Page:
In January 2020, the leaders of Israel, Greece and Cyprus — with strong support from the Trump administration — signed the EastMed intergovernmental agreement, which aimed at reaching a final investment decision by 2022 and completing the pipeline by 2025. The EastMed project could eventually supply up to 10% of Europe's natural gas needs.
In November 2021, the European Commission included the EastMed pipeline in its list of so-called Projects of Common Interest (PCI), priority cross-border energy projects aimed at integrating the EU's energy infrastructure.
In January 2022, just before Russia invaded Ukraine, the Biden administration abruptly announced that it no longer supported EastMed because the pipeline was antithetical to its "climate goals." Some analysts said that Biden's decision effectively killed the project because without American political support, such a costly project would be difficult to finance.
The war in Ukraine may lead to the revival of the EastMed project, regardless of opposition from the White House. Former Israeli Energy Minister Yuval Steinitz, a key proponent of EastMed, recently called on the Israeli government to "urgently promote" the building of the pipeline as quickly as possible.
On May 23, at a conference — "Energy and the Eastern Mediterranean in 2022" — organized by the Jerusalem Center for Public Affairs, Steinitz said that EastMed is economically and technically feasible and "makes sense." Speaking at the same conference, Italian energy executive Fabrizio Mattana said that EastMed was the most secure option compared to other gas export solutions. He estimated that EastMed would take up to four years to complete after an investment decision is reached.
Whether investments in new infrastructure projects such as pipelines are made depend on several factors, including the amount of gas available for export, and future demand from the European Union.
Israel's proven natural gas reserves are estimated to be 600 bcm, according to BP's Statistical Review of World Energy. Israel expects to find another 2.2 trillion cubic meters in its offshore fields, Steinitz told a World Energy Congress in Istanbul.
Over the next few years, Israel is on track to double gas production to about 40 bcm from 20 bcm currently as it expands existing projects and brings new fields online, according to industry officials interviewed by the Reuters news agency.
On May 8, the exploration company Energean reported that it had discovered 8 bcm in the Athena well off the coast of Israel, and that the area around the well could contain up to 58 bcm of gas.
The European Union, as part of the memorandum of understanding, has pledged to encourage European energy companies to participate in projects to explore for new gas fields in the Eastern Mediterranean.
In an interview with the Turkish state-run Anadolu news agency, Elai Rettig, professor of political studies at Bar-Ilan University in Israel, said that Europe's demand for energy could potentially become a windfall for the Eastern Mediterranean:
"Europe needs as many alternative sources as possible. The more export deals that are made, the more infrastructure will be built, the bigger the chances are that new energy companies will come to look for more gas in the Eastern Mediterranean."
Speaking to the Financial Times, Martijn Murphy, principal analyst for North Africa at Wood Mackenzie, the oil and gas consultancy, said that the deal could help foster further development of Israeli gas fields:
"It will help Israel in terms of attracting international oil companies into the country who can be confident that there's going to be a market to sell the gas on."
Israel's Energy Minister Karine Elharrar said the agreement with the EU could cement Israel's role on the global energy stage:
"This is a tremendous moment in which little Israel is becoming a significant player in the global energy market. The memorandum of understanding will allow Israel to export Israeli natural gas to Europe for the first time, and it is even more impressive when one looks at the string of significant agreements we have signed in the past year, positioning Israel and the Israeli energy and water economy as a key player in the world."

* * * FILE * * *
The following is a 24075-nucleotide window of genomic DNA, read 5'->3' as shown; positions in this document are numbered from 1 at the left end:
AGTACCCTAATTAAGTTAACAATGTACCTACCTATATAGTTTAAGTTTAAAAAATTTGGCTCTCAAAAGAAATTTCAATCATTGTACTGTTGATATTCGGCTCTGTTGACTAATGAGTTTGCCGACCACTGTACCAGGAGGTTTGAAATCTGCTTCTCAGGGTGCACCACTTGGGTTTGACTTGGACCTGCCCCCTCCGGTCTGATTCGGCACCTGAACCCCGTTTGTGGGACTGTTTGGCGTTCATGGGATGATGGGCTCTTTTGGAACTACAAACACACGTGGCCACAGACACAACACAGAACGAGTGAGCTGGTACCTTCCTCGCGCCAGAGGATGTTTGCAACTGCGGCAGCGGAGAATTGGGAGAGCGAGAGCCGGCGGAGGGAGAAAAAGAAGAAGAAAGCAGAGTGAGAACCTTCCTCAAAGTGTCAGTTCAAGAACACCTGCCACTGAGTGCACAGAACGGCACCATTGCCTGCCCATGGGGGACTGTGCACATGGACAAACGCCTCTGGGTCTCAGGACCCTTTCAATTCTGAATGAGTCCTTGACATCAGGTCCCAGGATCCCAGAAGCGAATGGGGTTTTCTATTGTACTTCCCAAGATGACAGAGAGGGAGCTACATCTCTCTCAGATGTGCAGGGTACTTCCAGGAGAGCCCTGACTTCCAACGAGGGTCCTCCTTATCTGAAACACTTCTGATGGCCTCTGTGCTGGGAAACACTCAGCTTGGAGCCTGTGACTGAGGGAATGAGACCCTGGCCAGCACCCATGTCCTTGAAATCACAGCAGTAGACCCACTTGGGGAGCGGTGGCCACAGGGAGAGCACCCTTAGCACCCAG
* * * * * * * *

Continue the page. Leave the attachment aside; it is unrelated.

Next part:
Israel correspondent for the Wall Street Journal, Dov Lieber, said that the EU deal would be beneficial to Israel and Egypt:
"This isn't going to make up for the loss of Russian gas, not even close, but it's part of the EU's diversification efforts. They will get at least some of their gas from the Eastern Mediterranean rather than relying on one partner. But for Israel and Egypt, it's actually a major significance for both countries.
"This is the first time Israel is exporting gas to Europe, obviously a major customer. Up until not too long ago, Israel itself was an importer of natural gas, and all the natural gas discoveries basically happened in the last decade or so. It's basically turned around its whole energy image of an importer to now an exporter on the world stage exporting to clients like the EU.
"Egypt also has benefited from all these discoveries of natural gas in the Eastern Mediterranean. But because it has such a large population, it needs to reserve a lot of its own gas for its local market, but it has these liquification facilities that Israel doesn't have that allows it to be the exporter of the gas to Europe. So it will help Egypt become basically this regional hub for gas."
The EU agreement states that natural gas will play a key role in the energy economy of EU countries only until 2030, at which point its consumption is to gradually decrease until 2050, when the bloc hopes to reach its zero-emissions target.
The Wall Street Journal's Dov Lieber concluded that the EU's urgent need to find enough supplies to replace Russian gas is outweighing longer-term goals to slash emissions:
"Exploration for natural gas in the Eastern Mediterranean only began producing results up to about two decades ago, and slowly the major discoveries have started to come through. But at the same time, these discoveries of natural gas in the Eastern Mediterranean really happened at a time when the world was looking to transition away from fossil fuels, transition away from natural gas and towards more greener options, to decarbonize.
"The war in Ukraine has really changed the equation in a way, including for the EU, where they're willing to overlook, at least in the short term, the desire to go green as soon as possible. They're willing to build out the continued exploration, for example, and to build out infrastructure a little more in order to keep the gas flowing for now, but they haven't really invested too much in this industry because it looked like energy was going in a very different direction."